Monument Monday: Statue of Emperor Francis of Austria

The central
courtyard of Hofburg Palace in Vienna
is the site of an oversized monument dedicated to the memory of the first Emperor
of Austria, Francis I, also known as Francis II, the last Holy Roman Emperor.    

Born in 1768 in
Florence to a
Spanish Mother, Francis was the nephew of Mary Antoinette and had 15 siblings, 4
wives and 13 children.  His daughter
married Napoleon.  As a patriarch of a
loving family the main point of his political testament left for his heir was
“Preserve unity in the family and regard it as one of the highest goods”.

Created
1824-1846 by Italian sculptor Pomeo Marchesi this mammoth bronze monument
portrays Francis in a toga set atop a tall plinth.  The pedestal is octagonal; each side depicts
Science, Trade, Production, Mining, Agriculture, Livestock, Art and War.  On the plinth is inscribed a line from his
will in 1835 which reads “My life is for my peoples”.  His heir, son Ferdinand I erected this
monument and his dedication plague reads: To Emperor Francis I, the pious, the
just, the brave and the peaceful, the Father of the Nation and his illustrious
father, Ferdinand I, Emperor of Austria, 1846. 
On the base are four other statues representing Peace, Might, Faith and
Justice.  The statue depicting Faith is
my favourite.  She is now missing the
star that was on her forehead and the cross she was clasping at her chest.  I love her pose, her expression and the verdigris.  The blue green patina from years of exposure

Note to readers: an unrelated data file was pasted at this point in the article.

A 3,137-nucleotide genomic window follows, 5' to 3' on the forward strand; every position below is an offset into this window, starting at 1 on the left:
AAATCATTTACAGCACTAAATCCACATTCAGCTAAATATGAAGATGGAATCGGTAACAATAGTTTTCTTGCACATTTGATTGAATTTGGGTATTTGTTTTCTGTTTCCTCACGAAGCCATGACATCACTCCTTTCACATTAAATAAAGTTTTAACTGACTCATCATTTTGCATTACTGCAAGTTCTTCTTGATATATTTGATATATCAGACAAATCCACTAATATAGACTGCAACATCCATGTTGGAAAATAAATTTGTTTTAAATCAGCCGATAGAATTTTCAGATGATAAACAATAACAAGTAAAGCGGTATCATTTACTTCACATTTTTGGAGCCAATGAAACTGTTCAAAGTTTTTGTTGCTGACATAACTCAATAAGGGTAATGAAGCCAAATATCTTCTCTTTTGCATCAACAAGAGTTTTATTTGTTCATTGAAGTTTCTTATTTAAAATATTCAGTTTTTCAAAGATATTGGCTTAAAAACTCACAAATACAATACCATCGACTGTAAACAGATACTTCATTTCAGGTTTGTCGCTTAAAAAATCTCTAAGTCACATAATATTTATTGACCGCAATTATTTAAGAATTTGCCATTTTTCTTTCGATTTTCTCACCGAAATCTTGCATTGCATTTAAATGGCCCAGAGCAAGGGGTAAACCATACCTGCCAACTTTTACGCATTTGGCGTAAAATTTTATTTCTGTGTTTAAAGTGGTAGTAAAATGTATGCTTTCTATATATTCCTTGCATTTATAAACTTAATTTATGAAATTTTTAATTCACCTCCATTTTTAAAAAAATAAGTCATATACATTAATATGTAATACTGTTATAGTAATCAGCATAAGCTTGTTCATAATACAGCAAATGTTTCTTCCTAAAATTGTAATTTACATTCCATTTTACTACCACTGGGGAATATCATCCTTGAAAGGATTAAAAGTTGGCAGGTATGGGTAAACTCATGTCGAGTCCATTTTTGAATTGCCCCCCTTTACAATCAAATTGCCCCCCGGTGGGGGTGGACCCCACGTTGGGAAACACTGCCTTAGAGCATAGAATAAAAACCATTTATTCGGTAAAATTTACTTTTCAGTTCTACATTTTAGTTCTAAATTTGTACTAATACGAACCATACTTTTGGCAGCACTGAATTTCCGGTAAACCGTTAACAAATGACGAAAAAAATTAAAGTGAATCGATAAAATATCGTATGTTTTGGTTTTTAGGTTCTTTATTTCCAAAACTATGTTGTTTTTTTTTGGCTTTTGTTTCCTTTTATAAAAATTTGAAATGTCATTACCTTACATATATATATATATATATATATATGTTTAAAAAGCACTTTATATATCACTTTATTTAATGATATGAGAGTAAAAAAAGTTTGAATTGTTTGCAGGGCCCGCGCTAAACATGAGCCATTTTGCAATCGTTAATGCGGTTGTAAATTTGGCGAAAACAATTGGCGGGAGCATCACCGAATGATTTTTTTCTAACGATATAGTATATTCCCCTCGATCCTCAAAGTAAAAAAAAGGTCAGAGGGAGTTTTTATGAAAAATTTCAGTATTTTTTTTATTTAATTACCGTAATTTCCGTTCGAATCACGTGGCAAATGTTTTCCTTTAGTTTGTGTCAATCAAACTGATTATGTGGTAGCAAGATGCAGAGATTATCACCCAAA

to the elements is such a striking colour duplicated in the nearby metal domes.

What a
poignant, monument from a son to his father that illustrates his values and
chronicles his life.

Author Bio:
Lyn and Steve are travel bloggers from Perth, Western Australia who married and began to travel at 50.  Travelling to South East Asia in 2011 for their honeymoon, and then they went on to see 16 countries in the next two years.  They have plans on seeing as much of this beautiful world we live in. They blog at http://www.aholeinmyshoe.com

12 Responses

  1. Interesting statue, but I wonder why they don't paint it or clean it. Maybe they think the authenticity will be lost?

    Destination Infinity

  2. Beautiful monument without a doubt! But how did they manage to get married so many times in one lifetime? (Salman Khan should have been born in that era!)

    • That's not new in Indian kingdom too Renuka. In those days, kings do have married many times right? And on a lighter note, Salman is still a romeo who probably doesn't even want to get married I guess!

  3. Interesting statues, all of them. I am sure Italy must be full of such statues. Must make a trip. 🙂

  4. Beautiful statue and lovely write-up!

  5. Hi first time in your blog, nice shots of statues, I would love to visit Austria 😉 I hope someday

  6. Love the photos, and it's always good to know the story behind monuments like these 🙂

  7. I have visited the Hofburg Palace before my us tours with my uncle. Its construction organization is very good. Its art museum collections are good. Visitor can enjoy there good-looking exterior and impressive treasure exposition.

  8. I have visited Australia after completing my first tour of universal studios bus tour we had great fun there. No doubt this is one of most amazing creations I also have seen this fabulous and impressive collection of art. I think this type of art work represents their art, culture, traditions of its time. These are really beautiful.

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